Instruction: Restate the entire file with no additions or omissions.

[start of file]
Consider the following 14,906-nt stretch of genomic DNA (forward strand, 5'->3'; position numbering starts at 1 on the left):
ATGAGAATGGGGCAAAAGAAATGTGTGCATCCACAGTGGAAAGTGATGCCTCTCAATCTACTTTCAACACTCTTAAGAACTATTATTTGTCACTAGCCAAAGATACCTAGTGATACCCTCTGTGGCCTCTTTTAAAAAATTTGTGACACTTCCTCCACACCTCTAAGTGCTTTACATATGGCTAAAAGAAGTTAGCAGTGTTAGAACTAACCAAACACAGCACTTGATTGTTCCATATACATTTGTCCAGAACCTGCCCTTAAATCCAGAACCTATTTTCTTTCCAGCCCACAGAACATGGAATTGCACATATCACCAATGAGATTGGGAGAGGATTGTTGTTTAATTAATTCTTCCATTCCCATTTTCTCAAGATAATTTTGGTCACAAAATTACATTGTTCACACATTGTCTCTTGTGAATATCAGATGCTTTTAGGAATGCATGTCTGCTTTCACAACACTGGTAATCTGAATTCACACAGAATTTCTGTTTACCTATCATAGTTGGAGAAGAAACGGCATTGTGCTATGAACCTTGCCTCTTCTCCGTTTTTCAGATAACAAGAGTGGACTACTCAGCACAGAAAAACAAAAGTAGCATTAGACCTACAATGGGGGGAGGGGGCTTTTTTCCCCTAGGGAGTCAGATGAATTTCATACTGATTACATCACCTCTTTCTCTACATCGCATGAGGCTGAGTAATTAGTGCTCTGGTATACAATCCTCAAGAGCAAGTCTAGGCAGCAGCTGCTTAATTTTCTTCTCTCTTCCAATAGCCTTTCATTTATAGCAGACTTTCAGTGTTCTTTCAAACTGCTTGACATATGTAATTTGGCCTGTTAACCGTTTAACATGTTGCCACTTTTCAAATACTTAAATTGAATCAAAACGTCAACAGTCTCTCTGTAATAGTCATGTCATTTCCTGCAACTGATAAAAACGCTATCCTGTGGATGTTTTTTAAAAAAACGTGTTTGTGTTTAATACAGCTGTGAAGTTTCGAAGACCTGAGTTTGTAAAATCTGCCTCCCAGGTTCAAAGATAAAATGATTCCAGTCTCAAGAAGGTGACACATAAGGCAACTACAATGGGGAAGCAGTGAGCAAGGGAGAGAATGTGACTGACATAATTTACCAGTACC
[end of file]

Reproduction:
Consider the following 14,906-nt stretch of genomic DNA (forward strand, 5'->3'; position numbering starts at 1 on the left):
ATGAGAATGGGGCAAAAGAAATGTGTGCATCCACAGTGGAAAGTGATGCCTCTCAATCTACTTTCAACACTCTTAAGAACTATTATTTGTCACTAGCCAAAGATACCTAGTGATACCCTCTGTGGCCTCTTTTAAAAAATTTGTGACACTTCCTCCACACCTCTAAGTGCTTTACATATGGCTAAAAGAAGTTAGCAGTGTTAGAACTAACCAAACACAGCACTTGATTGTTCCATATACATTTGTCCAGAACCTGCCCTTAAATCCAGAACCTATTTTCTTTCCAGCCCACAGAACATGGAATTGCACATATCACCAATGAGATTGGGAGAGGATTGTTGTTTAATTAATTCTTCCATTCCCATTTTCTCAAGATAATTTTGGTCACAAAATTACATTGTTCACACATTGTCTCTTGTGAATATCAGATGCTTTTAGGAATGCATGTCTGCTTTCACAACACTGGTAATCTGAATTCACACAGAATTTCTGTTTACCTATCATAGTTGGAGAAGAAACGGCATTGTGCTATGAACCTTGCCTCTTCTCCGTTTTTCAGATAACAAGAGTGGACTACTCAGCACAGAAAAACAAAAGTAGCATTAGACCTACAATGGGGGGAGGGGGCTTTTTTCCCCTAGGGAGTCAGATGAATTTCATACTGATTACATCACCTCTTTCTCTACATCGCATGAGGCTGAGTAATTAGTGCTCTGGTATACAATCCTCAAGAGCAAGTCTAGGCAGCAGCTGCTTAATTTTCTTCTCTCTTCCAATAGCCTTTCATTTATAGCAGACTTTCAGTGTTCTTTCAAACTGCTTGACATATGTAATTTGGCCTGTTAACCGTTTAACATGTTGCCACTTTTCAAATACTTAAATTGAATCAAAACGTCAACAGTCTCTCTGTAATAGTCATGTCATTTCCTGCAACTGATAAAAACGCTATCCTGTGGATGTTTTTTAAAAAAACGTGTTTGTGTTTAATACAGCTGTGAAGTTTCGAAGACCTGAGTTTGTAAAATCTGCCTCCCAGGTTCAAAGATAAAATGATTCCAGTCTCAAGAAGGTGACACATAAGGCAACTACAATGGGGAAGCAGTGAGCAAGGGAGAGAATGTGACTGACATAATTTACCAGTACC